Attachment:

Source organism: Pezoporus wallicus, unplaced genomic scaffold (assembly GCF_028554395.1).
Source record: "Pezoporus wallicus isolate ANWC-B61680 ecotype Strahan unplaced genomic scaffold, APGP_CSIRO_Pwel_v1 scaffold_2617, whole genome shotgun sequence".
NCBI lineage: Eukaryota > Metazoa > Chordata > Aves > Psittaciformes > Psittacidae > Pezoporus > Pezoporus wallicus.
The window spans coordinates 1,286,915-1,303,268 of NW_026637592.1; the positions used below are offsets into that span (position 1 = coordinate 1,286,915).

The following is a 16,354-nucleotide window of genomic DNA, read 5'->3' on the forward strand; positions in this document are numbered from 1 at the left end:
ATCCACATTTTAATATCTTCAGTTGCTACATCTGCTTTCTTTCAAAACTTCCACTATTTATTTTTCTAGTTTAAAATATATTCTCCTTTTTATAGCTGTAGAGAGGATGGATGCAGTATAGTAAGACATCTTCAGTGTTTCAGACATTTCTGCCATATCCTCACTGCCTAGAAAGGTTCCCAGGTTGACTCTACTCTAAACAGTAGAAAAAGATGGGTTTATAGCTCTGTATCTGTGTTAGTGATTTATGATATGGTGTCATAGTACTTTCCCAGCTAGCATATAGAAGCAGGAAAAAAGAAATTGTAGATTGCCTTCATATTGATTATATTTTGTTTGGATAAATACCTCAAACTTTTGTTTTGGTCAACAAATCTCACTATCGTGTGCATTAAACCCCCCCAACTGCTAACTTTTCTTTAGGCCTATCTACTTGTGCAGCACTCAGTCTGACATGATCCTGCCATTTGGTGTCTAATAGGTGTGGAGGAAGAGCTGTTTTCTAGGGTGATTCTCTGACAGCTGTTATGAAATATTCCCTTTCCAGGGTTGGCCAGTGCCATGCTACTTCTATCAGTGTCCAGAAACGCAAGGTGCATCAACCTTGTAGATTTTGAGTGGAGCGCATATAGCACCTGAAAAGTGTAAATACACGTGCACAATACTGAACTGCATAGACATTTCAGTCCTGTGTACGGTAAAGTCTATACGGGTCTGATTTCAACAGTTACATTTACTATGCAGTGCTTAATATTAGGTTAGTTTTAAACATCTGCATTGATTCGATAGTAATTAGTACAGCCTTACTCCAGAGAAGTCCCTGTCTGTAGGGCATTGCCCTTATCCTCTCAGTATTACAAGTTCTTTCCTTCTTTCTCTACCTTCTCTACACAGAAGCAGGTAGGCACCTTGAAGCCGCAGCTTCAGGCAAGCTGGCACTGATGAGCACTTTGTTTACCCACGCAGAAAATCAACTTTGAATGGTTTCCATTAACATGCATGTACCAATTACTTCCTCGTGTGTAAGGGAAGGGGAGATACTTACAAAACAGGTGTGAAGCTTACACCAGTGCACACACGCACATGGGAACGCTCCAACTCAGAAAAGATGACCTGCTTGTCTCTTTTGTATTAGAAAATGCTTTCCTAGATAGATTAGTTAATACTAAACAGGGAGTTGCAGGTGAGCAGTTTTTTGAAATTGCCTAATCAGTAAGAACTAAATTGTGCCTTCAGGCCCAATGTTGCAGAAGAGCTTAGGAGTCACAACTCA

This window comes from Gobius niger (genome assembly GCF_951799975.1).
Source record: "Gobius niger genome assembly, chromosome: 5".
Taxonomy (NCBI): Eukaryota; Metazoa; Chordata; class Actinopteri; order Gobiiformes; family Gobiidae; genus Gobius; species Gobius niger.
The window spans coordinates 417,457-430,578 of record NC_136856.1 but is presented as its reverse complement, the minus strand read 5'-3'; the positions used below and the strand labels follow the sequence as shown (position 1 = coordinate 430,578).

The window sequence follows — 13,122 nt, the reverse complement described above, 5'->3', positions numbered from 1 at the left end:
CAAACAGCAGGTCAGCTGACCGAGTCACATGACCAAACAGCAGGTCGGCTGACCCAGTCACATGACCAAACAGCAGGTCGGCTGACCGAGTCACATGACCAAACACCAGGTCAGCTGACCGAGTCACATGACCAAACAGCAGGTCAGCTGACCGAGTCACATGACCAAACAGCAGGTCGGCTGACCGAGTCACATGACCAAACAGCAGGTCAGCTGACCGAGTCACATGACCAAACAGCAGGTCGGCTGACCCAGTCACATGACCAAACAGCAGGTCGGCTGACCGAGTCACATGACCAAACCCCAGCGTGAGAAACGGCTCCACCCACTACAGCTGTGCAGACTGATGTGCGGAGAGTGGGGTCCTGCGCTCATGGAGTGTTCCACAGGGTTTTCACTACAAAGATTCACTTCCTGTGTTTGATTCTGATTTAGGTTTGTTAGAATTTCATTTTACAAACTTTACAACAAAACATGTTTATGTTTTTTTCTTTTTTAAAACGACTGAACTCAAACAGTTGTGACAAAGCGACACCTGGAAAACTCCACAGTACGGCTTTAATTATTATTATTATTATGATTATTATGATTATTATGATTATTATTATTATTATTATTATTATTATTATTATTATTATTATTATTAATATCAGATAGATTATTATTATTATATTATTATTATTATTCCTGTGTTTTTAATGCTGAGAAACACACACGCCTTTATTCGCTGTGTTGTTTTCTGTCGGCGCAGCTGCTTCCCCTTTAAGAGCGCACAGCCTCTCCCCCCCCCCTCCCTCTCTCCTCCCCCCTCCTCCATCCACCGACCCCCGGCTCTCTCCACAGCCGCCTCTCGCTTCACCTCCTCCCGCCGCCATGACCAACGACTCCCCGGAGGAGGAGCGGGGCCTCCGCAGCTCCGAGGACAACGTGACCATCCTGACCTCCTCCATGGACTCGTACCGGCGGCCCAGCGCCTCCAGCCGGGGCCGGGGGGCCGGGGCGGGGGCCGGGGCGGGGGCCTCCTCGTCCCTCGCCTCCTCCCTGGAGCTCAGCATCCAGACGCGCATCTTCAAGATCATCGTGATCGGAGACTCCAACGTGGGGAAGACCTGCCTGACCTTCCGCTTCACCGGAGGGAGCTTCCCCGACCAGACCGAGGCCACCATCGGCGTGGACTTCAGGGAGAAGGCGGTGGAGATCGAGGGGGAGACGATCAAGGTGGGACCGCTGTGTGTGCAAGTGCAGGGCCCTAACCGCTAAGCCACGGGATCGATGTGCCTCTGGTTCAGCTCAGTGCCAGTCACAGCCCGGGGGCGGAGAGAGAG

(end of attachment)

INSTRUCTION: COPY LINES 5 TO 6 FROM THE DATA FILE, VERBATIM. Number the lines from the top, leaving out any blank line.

The following is a 16,354-nucleotide window of genomic DNA, read 5'->3' on the forward strand; positions in this document are numbered from 1 at the left end:
ATCCACATTTTAATATCTTCAGTTGCTACATCTGCTTTCTTTCAAAACTTCCACTATTTATTTTTCTAGTTTAAAATATATTCTCCTTTTTATAGCTGTAGAGAGGATGGATGCAGTATAGTAAGACATCTTCAGTGTTTCAGACATTTCTGCCATATCCTCACTGCCTAGAAAGGTTCCCAGGTTGACTCTACTCTAAACAGTAGAAAAAGATGGGTTTATAGCTCTGTATCTGTGTTAGTGATTTATGATATGGTGTCATAGTACTTTCCCAGCTAGCATATAGAAGCAGGAAAAAAGAAATTGTAGATTGCCTTCATATTGATTATATTTTGTTTGGATAAATACCTCAAACTTTTGTTTTGGTCAACAAATCTCACTATCGTGTGCATTAAACCCCCCCAACTGCTAACTTTTCTTTAGGCCTATCTACTTGTGCAGCACTCAGTCTGACATGATCCTGCCATTTGGTGTCTAATAGGTGTGGAGGAAGAGCTGTTTTCTAGGGTGATTCTCTGACAGCTGTTATGAAATATTCCCTTTCCAGGGTTGGCCAGTGCCATGCTACTTCTATCAGTGTCCAGAAACGCAAGGTGCATCAACCTTGTAGATTTTGAGTGGAGCGCATATAGCACCTGAAAAGTGTAAATACACGTGCACAATACTGAACTGCATAGACATTTCAGTCCTGTGTACGGTAAAGTCTATACGGGTCTGATTTCAACAGTTACATTTACTATGCAGTGCTTAATATTAGGTTAGTTTTAAACATCTGCATTGATTCGATAGTAATTAGTACAGCCTTACTCCAGAGAAGTCCCTGTCTGTAGGGCATTGCCCTTATCCTCTCAGTATTACAAGTTCTTTCCTTCTTTCTCTACCTTCTCTACACAGAAGCAGGTAGGCACCTTGAAGCCGCAGCTTCAGGCAAGCTGGCACTGATGAGCACTTTGTTTACCCACGCAGAAAATCAACTTTGAATGGTTTCCATTAACATGCATGTACCAATTACTTCCTCGTGTGTAAGGGAAGGGGAGATACTTACAAAACAGGTGTGAAGCTTACACCAGTGCACACACGCACATGGGAACGCTCCAACTCAGAAAAGATGACCTGCTTGTCTCTTTTGTATTAGAAAATGCTTTCCTAGATAGATTAGTTAATACTAAACAGGGAGTTGCAGGTGAGCAGTTTTTTGAAATTGCCTAATCAGTAAGAACTAAATTGTGCCTTCAGGCCCAATGTTGCAGAAGAGCTTAGGAGTCACAACTCA